Backstage at Safari Park's Butterfly Jungle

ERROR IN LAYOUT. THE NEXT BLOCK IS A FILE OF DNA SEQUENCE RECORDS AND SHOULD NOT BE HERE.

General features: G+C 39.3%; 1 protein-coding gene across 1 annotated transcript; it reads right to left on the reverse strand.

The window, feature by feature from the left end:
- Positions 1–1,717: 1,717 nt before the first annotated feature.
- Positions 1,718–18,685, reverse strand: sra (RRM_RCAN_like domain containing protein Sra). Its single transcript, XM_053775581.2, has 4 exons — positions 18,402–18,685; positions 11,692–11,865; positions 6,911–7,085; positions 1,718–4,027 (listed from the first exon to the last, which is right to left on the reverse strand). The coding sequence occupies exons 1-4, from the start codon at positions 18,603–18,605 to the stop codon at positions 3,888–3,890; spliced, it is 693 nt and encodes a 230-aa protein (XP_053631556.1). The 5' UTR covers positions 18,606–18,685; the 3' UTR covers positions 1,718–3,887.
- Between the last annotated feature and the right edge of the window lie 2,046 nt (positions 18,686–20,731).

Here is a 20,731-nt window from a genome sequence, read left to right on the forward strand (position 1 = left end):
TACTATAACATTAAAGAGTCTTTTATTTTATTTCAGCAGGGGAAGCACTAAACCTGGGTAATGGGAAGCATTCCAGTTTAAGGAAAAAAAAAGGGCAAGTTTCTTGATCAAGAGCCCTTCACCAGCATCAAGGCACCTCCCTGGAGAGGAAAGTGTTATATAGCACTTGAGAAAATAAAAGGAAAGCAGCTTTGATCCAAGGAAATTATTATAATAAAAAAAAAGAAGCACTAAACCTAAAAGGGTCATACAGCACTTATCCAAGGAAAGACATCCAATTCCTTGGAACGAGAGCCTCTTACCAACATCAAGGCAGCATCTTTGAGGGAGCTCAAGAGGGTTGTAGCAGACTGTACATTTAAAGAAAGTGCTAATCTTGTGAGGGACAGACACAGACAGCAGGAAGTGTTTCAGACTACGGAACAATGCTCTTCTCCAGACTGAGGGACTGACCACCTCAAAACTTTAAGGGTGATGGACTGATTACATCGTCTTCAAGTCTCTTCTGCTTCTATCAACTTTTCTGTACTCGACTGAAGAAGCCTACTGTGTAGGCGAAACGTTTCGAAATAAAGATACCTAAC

Thousands of pupae, shipped via FedEx. Thousands of flowering plants, selected by hand and replaced the minute they start to fade. More staff hours than anyone wants to think about. Like the butterfly's transformation from lowly caterpillar to winged beauty, the San Diego Zoo Safari Park's installation of its annual Butterfly Jungle exhibit is a labor-intensive journey that starts in humid solitude and ends in a flurry of riotous color. When the Butterfly Jungle opened in the Hidden Jungle Aviary on Saturday, March 11, the bird- and plant-filled space was bursting with flowers in peak bloom and filled with more than 30 species of butterflies, many of them exotic visitors from Central and South America. It looks like magic, but there is a method to it. From the sweaty demands of the pupae room to the delicate business of the morning butterfly wake-up call, here is a backstage tour of the Butterfly Jungle. Watch out for hitchhiking Nymphalidae! Butterflies 101 Due to overwhelming demand, this year's Butterfly Jungle will be open from March 11 through April 23, its longest run ever. Also, the Safari Park will be open from 9 a.m. to 6 p.m. during Butterfly Jungle season, giving you some extra viewing time. (The jungle itself closes at 5:45 p.m.) The exhibit is included in your Safari Park admission, but priority-viewing upgrades are available. Check in at the Lorikeet Landing booth for information. With some 8,000 butterflies cycling through the aviary during the exhibit's six-week run, there is never a shortage of splendor. But if you would like a little elbow room to go with your swallowtail sightings, you'll want to stop by early before the human hordes materialize. Just not too early. "The butterflies take awhile to wake up," said lead horticulturist Keith Thomas, who spends many mornings in the aviary putting in new plants before the exhibit opens for the day. "When we get here, they are just starting to wander around looking for something to eat. They want it to be warm and bright in here before they really start moving." For maximum fluttering action, sunny days are better than gray ones. To increase your odds of a close butterfly encounter, exchange your goth black or fashionable fatigue for a bright shirt or hat. Orange, yellow and hot-pink are particularly popular. And make sure to check yourself for stowaways in the mirror strategically placed at the exhibit's exit. Most of these beauties are not native species, so what lives in the Butterfly Jungle needs to stay in the Butterfly Jungle. Their circle of life Before they were eerie Giant Owl butterflies, vivid little Grecian Shoemakers or sky-blue Common Morphos the size of your hand, the butterflies in the Safari Park's jungle were pupae in a FedEx box. When a caterpillar is full grown, it forms itself into a pupa (also called a chrysalis), the little pod in which the caterpillar is transformed into a butterfly. Beginning in late February, the Safari Park gets weekly shipments of pupae from butterfly farms. In accordance with USDA regulations, the boxes are unpacked inside a sealed case in the park's pupae room, just to make sure no hitchhiking non-native parasites take up residence here. In the wild, pupae attach themselves to tree branches. In the Safari Park's pupae room - where temperatures are kept in the high 70s and humidity is at a butterfly-friendly 80-plus percent - the pods are pinned inside emerging boxes, where they go about their magical metamorphosis in peace and tropical quiet. "People always say butterflies hatch, but they don't," said Don Sterner, animal care manager for the Safari Park's bird department. "They emerge. It is not hatching. The pupa is not an egg." The butterflies stay inside their emerging boxes until their wings are dry and flight-ready. Then they are released into the exhibit. The butterflies that are still alive when the Butterfly Jungle closes will be shipped to the Tucson Botanical Gardens, where they can live out their remaining days, hours or minutes in the Cox Butterfly and Orchid Pavilion. "Once they emerge, they live an average of a week or two," Sterner said. "They go through their whole lifespan in a very short period of time." Welcome to their jungle The inhabitants of the Butterfly Jungle don't ask for much, really. Just warm sun, balmy air and a boatload of perfect, nectar-rich flowering plants. Make that two boatloads. And no buds, please. "Last year, we went through 1,800 one-gallon pots and about 300 hanging baskets. This year, we will easily top 2,000 plants, plus the baskets," Thomas said, as he filled a standing planter with pink and red Pentas and other floral booty. "We want as many blooms as possible on the plants. We don't care about buds." Nearly every plant is hand-selected during the three nursery runs the horticulture staff members make every week, and the plants are replaced once the blooms are spent. Thomas and his staff switch out plants three times a week. All plant maintenance - switching, watering, fertilizing - has to be done before the exhibit opens at 9 a.m. Most popular plant? Probably the Pentas, which are loved by the butterflies for the tiny plentiful flowers that are the perfect size for the petite butterfly proboscis feeding tube. (Fun proboscis fact. It is not hollow, like a straw, but absorbent, like an efficient feeding sponge.) Most fragrant? The heliotrope, which will remind you of your grandma. Most likely to attract iPhone-wielding humans? The dazzling ranunculus, which Thomas uses less for their fragrance than for their Instagram-ready colors. Best decorative item? The Angel's Trumpet tree, whose giant blooms are too big for butterfly feeding, but the perfect size for butterfly napping. It is one of the jungle's most popular sleeping spots. Best flower-related consumer news? We'll let Thomas fly with that one. "Pretty much everything we use here you can buy at Home Depot." The verdict Their lives might be short, but the appeal of the Butterfly Jungle's...